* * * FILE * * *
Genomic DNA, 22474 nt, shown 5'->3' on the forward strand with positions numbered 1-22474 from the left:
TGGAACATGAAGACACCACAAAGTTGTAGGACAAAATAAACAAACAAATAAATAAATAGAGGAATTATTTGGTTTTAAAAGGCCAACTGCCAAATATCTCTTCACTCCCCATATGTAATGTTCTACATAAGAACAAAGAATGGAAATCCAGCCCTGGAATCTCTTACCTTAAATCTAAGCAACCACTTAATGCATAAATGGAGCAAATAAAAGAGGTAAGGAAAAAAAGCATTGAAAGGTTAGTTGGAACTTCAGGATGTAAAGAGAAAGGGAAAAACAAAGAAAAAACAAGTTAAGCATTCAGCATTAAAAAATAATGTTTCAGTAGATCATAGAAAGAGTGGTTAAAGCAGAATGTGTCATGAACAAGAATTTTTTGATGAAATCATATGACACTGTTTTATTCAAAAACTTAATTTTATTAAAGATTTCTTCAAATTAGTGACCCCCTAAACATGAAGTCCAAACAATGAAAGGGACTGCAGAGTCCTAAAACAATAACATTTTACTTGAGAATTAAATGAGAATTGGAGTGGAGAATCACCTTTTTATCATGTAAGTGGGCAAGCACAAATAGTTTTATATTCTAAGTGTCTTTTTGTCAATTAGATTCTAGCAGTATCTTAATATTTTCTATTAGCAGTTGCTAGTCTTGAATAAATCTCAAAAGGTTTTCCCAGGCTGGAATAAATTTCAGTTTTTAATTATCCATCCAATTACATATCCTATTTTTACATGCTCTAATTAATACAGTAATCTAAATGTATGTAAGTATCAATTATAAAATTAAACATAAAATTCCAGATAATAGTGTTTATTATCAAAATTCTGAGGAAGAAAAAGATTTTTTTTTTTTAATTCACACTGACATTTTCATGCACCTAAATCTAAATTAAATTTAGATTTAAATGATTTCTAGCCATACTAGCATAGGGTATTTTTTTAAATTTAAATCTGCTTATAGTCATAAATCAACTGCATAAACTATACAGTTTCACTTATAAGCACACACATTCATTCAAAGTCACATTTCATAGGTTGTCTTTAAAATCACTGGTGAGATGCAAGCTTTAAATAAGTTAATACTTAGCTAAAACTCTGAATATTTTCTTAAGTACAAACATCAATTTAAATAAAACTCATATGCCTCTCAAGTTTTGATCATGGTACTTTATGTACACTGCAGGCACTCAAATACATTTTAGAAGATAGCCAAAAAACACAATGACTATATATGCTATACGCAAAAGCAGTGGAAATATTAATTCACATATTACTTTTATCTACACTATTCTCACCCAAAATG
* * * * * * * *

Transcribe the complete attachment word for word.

Genomic DNA, 22474 nt, shown 5'->3' on the forward strand with positions numbered 1-22474 from the left:
TGGAACATGAAGACACCACAAAGTTGTAGGACAAAATAAACAAACAAATAAATAAATAGAGGAATTATTTGGTTTTAAAAGGCCAACTGCCAAATATCTCTTCACTCCCCATATGTAATGTTCTACATAAGAACAAAGAATGGAAATCCAGCCCTGGAATCTCTTACCTTAAATCTAAGCAACCACTTAATGCATAAATGGAGCAAATAAAAGAGGTAAGGAAAAAAAGCATTGAAAGGTTAGTTGGAACTTCAGGATGTAAAGAGAAAGGGAAAAACAAAGAAAAAACAAGTTAAGCATTCAGCATTAAAAAATAATGTTTCAGTAGATCATAGAAAGAGTGGTTAAAGCAGAATGTGTCATGAACAAGAATTTTTTGATGAAATCATATGACACTGTTTTATTCAAAAACTTAATTTTATTAAAGATTTCTTCAAATTAGTGACCCCCTAAACATGAAGTCCAAACAATGAAAGGGACTGCAGAGTCCTAAAACAATAACATTTTACTTGAGAATTAAATGAGAATTGGAGTGGAGAATCACCTTTTTATCATGTAAGTGGGCAAGCACAAATAGTTTTATATTCTAAGTGTCTTTTTGTCAATTAGATTCTAGCAGTATCTTAATATTTTCTATTAGCAGTTGCTAGTCTTGAATAAATCTCAAAAGGTTTTCCCAGGCTGGAATAAATTTCAGTTTTTAATTATCCATCCAATTACATATCCTATTTTTACATGCTCTAATTAATACAGTAATCTAAATGTATGTAAGTATCAATTATAAAATTAAACATAAAATTCCAGATAATAGTGTTTATTATCAAAATTCTGAGGAAGAAAAAGATTTTTTTTTTTTAATTCACACTGACATTTTCATGCACCTAAATCTAAATTAAATTTAGATTTAAATGATTTCTAGCCATACTAGCATAGGGTATTTTTTTAAATTTAAATCTGCTTATAGTCATAAATCAACTGCATAAACTATACAGTTTCACTTATAAGCACACACATTCATTCAAAGTCACATTTCATAGGTTGTCTTTAAAATCACTGGTGAGATGCAAGCTTTAAATAAGTTAATACTTAGCTAAAACTCTGAATATTTTCTTAAGTACAAACATCAATTTAAATAAAACTCATATGCCTCTCAAGTTTTGATCATGGTACTTTATGTACACTGCAGGCACTCAAATACATTTTAGAAGATAGCCAAAAAACACAATGACTATATATGCTATACGCAAAAGCAGTGGAAATATTAATTCACATATTACTTTTATCTACACTATTCTCACCCAAAATG